Lindsey Vonn’s season over after fall in Super G

Lindsey Vonn, who tore knee ligaments in a fall, was airlifted to an Austrian hospital.
Dominic Ebenbichler/REUTERS
Lindsey Vonn, who tore knee ligaments in a fall, was airlifted to an Austrian hospital.

Lindsey Vonn’s season, and perhaps her Olympic career, came to a crashing halt Tuesday at the World Alpine Championships in Schladming, Austria when the world’s best speed skier tore the anterior and medial ligaments in her right knee and broke her a bone in her lower leg after falling at the end of a jump in the Super G.

It was the latest in a series of painful mishaps in global competitions for the 28-year-old Vonn, who was favored to win two medals at the biennial event. And while the US Ski Team’s news release stated that Vonn still is expected to compete in next season’s World Cup, which begins in October, and in the Sochi Games that begin a year from Thursday, she has to consider whether it’s worth undergoing what likely will be between 6-8 arduous months of post-surgical rehabilitation.

“She’s a tough character,” said her father, Alan Kildow, who told the Associated Press that Vonn could have surgery this weekend, probably at the Steadman Clinic in Vail, Colo. “A very determined and tough character. She will be back.”


Vonn’s startling tumble marked the sixth consecutive major championships in which she either entered with an injury, performed with one, or withdrew because of one. At the 2006 Olympics in Turin she competed after bruising her back in a nasty downhill training fall. At the 2007 world championships in Sweden, where she won silver medals in the downhill and Super G, Vonn injured a knee in training and missed the two slalom races. At the 2009 world event in France, where Vonn won both speed races, she gashed a thumb on a champagne bottle and missed the giant slalom.

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At the 2010 Games in Vancouver, where she won gold in the downhill and bronze in the Super G despite a painfully bruised shin, Vonn broke a pinkie finger while falling in the giant slalom. Then, before the 2011 world championships in Germany, she sustained a concussion while training and competed only in the speed races after saying that she was “skiing in a fog.”

Though a December intestinal virus kept Vonn off the slopes for a month and deprived her of a chance of winning her fifth overall World Cup title, she still was favored to make the global podium in the Super G and was the favorite in the downhill, where she was en route to her sixth straight World Cup crown.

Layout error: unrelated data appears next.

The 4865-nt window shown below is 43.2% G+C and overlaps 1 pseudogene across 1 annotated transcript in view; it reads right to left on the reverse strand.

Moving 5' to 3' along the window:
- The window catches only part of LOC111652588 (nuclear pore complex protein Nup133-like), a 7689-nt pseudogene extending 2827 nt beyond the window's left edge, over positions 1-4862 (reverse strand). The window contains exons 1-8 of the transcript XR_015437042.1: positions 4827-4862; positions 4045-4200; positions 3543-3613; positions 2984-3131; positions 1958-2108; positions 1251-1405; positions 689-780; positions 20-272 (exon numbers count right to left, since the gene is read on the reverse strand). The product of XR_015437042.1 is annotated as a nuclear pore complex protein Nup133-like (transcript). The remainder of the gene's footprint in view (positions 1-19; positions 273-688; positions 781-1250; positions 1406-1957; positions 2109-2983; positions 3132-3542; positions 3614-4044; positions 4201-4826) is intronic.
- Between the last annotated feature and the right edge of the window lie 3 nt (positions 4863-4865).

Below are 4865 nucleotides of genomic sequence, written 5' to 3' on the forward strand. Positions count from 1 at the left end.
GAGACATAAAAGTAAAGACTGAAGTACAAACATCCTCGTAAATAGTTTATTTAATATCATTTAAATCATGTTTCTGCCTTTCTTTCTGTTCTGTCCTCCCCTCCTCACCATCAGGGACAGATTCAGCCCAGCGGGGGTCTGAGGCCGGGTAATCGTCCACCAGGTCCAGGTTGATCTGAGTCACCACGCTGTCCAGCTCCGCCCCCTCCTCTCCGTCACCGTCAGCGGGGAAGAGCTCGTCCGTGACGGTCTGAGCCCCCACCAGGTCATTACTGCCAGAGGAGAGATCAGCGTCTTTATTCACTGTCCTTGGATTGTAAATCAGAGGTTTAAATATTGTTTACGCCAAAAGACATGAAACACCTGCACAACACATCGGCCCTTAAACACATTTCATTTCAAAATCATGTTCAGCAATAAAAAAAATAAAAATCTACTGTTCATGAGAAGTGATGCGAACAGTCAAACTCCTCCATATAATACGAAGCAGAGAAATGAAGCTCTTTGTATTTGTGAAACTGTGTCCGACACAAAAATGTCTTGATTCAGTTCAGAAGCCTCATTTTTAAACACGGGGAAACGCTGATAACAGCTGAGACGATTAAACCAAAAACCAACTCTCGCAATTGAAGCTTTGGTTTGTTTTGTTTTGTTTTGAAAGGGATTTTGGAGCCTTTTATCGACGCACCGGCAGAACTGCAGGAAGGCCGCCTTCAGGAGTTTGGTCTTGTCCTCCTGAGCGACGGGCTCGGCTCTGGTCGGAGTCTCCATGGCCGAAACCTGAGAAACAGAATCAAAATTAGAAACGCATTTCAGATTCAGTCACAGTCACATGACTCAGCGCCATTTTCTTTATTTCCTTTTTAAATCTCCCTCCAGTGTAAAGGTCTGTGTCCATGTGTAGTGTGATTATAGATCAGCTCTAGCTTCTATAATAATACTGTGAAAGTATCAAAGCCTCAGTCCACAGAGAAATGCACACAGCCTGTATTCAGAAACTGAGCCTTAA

On a foggy day when racing was delayed for nearly four hours, Vonn led at the first checkpoint but later trailed Slovenia’s Tina Maze, who is atop both the World Cup overall and Super G standings.

Midway down the course Vonn landed awkwardly after a jump, flipped after her knee buckled, hit a gate, lost her ski, and slid down the hill, screeching curse words when she finally came to a stop. “Yes, yes,” she said when asked if she was hurt.


Despite the conditions, Maze, who started just before Vonn and watched her go down, claimed the gold medal, the first for her country in a speed event at a world championships. “I’m really sorry for Lindsey, who took a too direct line,” she said. “I regret her dreadful crash.”

Vonn’s teammate, Julia Mancuso, who started three places after her, won the bronze, her fifth medal at a world championship and her third in the Super G. “I can confirm that the visibility was great, there were no problems, and the course was also in good shape,” said Atle Skaardal, the women’s race director for the championships.

“I don’t see that any outside factors played a role in the accident.”

After being treated on the slope for 12 minutes, Vonn was airlifted by helicopter to a nearby hospital where she was evaluated, stabilized, and released so that her reconstructive surgery can be performed in the States.

“She’s a fighter and chances are that she will, I would think, essentially take all of that athletic energy and put it into her rehabilitation,” said Tom Hackett, an orthopedic surgeon at the Steadman Clinic who serves as team doctor for the US snowboarders. “There’s a really good chance she could come back.”

Material from the Associated Press was used. John Powers can be reached at